College in the movies is all about toga parties, keggers, epic pranks, and going streaking... who has time to actually get an education? Serious learning is for dramas (hello, "Good Will Hunting") but a few life lessons usually get passed along with the laughs.
While you wait for May 15th when "Pitch Perfect 2" opens, please review this list of the best college comedies of all time. Yes, there will be a quiz.
Want more stuff like this? Like us on Facebook. »
- Sharon Knolle
Cinco de Mayo has arrived and El Rey Network is celebrating the holiday in grand, fitting fashion with their From Dusk Till Dawn: The Series Season 1 marathon that starts at dusk tonight and runs till dawn tomorrow, ramping up anticipation for the season two world premiere at the Atx Television Festival this June. The folks at El Rey Network are also adding even more festive culebra frights to the occasion, as they've provided us with five From Dusk Till Dawn: The Series Season 1 prize packs to give away to lucky Daily Dead readers.
Prize Details: (5) Winners will receive (1) From Dusk Till Dawn: The Series prize pack, including the following:
(1) Season 1 Soundtrack (1) Season 1 Poster (1) Signed Season 1 DVD
How to Enter: For a chance to win, email email@example.com with the subject “From Dusk Till Dawn: The Series Contest.” Be sure to include your name and mailing address.
Entry Details: The »
- Derek Anderson
Ah, 1989. The year the Berlin Wall came down and Yugoslavia won the Eurovision Song Contest. It was also a big year for film, with Indiana Jones And The Last Crusade topping the box office and Batman dominating the summer with its inescapable marketing blitz.
Outside the top 10 highest-grossing list, which included Back To The Future II, Dead Poets Society and Honey I Shrunk The Kids, 1989 also included a plethora of less commonly-appreciated films. Some were big in their native countries but only received a limited release in the Us and UK. Others were poorly received but have since been reassessed as cult items.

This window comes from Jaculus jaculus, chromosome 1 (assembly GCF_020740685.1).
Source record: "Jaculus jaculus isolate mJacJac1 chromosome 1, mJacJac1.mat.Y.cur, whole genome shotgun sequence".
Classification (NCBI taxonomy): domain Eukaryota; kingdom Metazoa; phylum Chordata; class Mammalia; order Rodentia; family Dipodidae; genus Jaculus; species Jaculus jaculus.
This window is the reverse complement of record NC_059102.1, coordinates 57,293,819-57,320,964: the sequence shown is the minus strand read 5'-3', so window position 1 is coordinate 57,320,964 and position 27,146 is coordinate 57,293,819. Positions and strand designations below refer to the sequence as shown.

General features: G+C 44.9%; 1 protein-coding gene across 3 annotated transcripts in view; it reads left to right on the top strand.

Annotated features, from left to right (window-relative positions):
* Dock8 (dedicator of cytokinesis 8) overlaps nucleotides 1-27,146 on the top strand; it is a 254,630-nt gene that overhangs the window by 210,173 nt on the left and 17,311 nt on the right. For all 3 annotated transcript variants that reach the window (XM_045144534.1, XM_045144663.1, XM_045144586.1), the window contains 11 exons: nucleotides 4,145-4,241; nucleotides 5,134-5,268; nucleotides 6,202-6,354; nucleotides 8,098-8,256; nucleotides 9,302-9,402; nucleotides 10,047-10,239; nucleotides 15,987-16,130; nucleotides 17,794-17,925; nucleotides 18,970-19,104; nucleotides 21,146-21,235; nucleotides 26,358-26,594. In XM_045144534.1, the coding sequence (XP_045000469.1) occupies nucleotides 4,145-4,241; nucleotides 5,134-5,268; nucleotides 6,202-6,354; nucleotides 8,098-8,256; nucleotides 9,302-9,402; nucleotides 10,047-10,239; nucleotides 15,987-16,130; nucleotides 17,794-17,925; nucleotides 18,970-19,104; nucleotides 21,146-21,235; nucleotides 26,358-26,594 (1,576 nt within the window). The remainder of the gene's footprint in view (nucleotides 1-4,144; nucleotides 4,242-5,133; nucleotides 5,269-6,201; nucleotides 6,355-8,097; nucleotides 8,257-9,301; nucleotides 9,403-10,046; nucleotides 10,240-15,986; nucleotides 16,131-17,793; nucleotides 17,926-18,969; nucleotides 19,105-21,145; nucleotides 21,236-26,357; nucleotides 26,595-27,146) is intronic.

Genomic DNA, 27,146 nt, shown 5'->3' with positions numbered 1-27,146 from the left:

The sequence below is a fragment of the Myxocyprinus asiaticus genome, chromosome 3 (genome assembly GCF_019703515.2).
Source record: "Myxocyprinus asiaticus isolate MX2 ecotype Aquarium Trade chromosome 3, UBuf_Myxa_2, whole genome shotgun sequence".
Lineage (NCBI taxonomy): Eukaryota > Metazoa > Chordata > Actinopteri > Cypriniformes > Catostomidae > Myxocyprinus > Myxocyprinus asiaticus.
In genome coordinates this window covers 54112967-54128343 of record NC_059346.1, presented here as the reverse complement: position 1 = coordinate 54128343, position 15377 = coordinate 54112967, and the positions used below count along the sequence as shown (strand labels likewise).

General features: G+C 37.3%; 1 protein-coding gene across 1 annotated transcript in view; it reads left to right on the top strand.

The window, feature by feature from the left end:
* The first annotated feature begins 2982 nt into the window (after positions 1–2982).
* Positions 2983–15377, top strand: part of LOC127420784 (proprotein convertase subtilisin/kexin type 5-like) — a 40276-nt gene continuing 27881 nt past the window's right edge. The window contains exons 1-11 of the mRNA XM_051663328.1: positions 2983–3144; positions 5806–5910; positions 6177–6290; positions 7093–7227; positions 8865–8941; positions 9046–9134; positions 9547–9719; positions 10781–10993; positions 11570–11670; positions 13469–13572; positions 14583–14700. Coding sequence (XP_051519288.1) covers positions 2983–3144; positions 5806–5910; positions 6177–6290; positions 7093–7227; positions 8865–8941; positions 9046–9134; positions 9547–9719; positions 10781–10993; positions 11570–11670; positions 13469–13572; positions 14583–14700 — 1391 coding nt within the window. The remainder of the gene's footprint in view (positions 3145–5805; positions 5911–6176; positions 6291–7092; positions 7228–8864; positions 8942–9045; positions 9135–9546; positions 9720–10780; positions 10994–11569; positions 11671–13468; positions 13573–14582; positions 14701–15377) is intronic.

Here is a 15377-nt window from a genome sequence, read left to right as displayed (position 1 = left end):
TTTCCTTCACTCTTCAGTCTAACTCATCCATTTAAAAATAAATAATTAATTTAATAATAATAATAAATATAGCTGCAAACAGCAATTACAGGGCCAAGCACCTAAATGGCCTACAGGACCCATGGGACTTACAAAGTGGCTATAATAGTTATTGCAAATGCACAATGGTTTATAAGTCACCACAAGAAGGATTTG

From comedies to thrillers, here's our pick of 25 underappreciated films from the end of the 80s...
25. An Innocent Man
Disney, through its Touchstone banner, had high hopes for this thriller, »
Ever wanted to learn more about the science behind Shaun of the Dead's zombies, or the technological possibilities of Terminator 2?
Well, at the latest Pop Up Screens event, Science Flicktion, scientists and comedians will be on hand to explain the mysteries that arise with popular sci-fi films.
The scientist will then provide a commentary throughout the film, pausing the movie at certain points to explain what is happening on screen.
Science Flicktion will run on May 15, 16, 17 at the Chelsea Old Town Hall, with tickets costing £18 or £12 for students and under 10s. »
Over the course of film history, we've seen plenty of long-time actors step behind the camera to take up their directorial ambitions. Clint Eastwood did it. Mel Gibson did it. George Clooney did it. What do these three have in commonc Well, for starters, they are all men, so there's that. Further, they are all white, but more on that later. More to the point of the article, these men all eased into their directorial careers by starring in their respective debuts, using their presence on screen to help market their talents off it. And with his feature directorial effort The Water Diviner, which hits limited theaters this week, Russell Crowe is just the most recent addition to a growing list of actors who have decided to try their hand behind the camera. Like Eastwood, Gibson, and Clooney before him, the Best Actor winner stars in his first feature as director, »
- Jordan Benesh
It.s no secret that some of our favorite movie classics looked drastically different in the early stages, but would anyone have guessed that a pretty intense gay sex scene figured into the original draft of Good Will Hunting? Harvey Weinstein hit up the Tribeca Film Festival this past weekend for a panel and revealed a ton of his Hollywood experiences, one of which was this hard-to-believe tidbit. As reported by Uproxx, Matt Damon and Ben Affleck approached Weinstein with this particular draft of Good Will Hunting. It was on page 60 that he realized there was as standout scene where two professors, who were presumed to be straight, began performing oral sex on each other. In doing so Weinstein passed the test he didn.t know he was taking. He recalled: I thought they were both heterosexual in the way they talked before. He lost his wife, and he talks »
Supernatural welcomes a fan-favourite character back into the fold this week, as Sam and Cas get desperate for a lead...
This review contains spoilers.
10.17 Inside Man
Dean's condition is worsening as his dreams torture him with Cain's revelation that Dean's story will end with killing Sam. Growing increasingly desperate for any kind of lead, Sam and Cas reach out to heaven for help, hoping to access Metatron and his knowledge about the Mark. When that proves to be a bust, they call on an old friend for help to break him out. One seance later and Sam is back in touch with Bobby, wiling away his hours in his own personal heaven, but now employed in busting out Metatron. Meanwhile, Rowena starts to move in on Dean when he takes himself off to a bar, determined to wipe him out to prevent Crowley from going soft.
The return of a »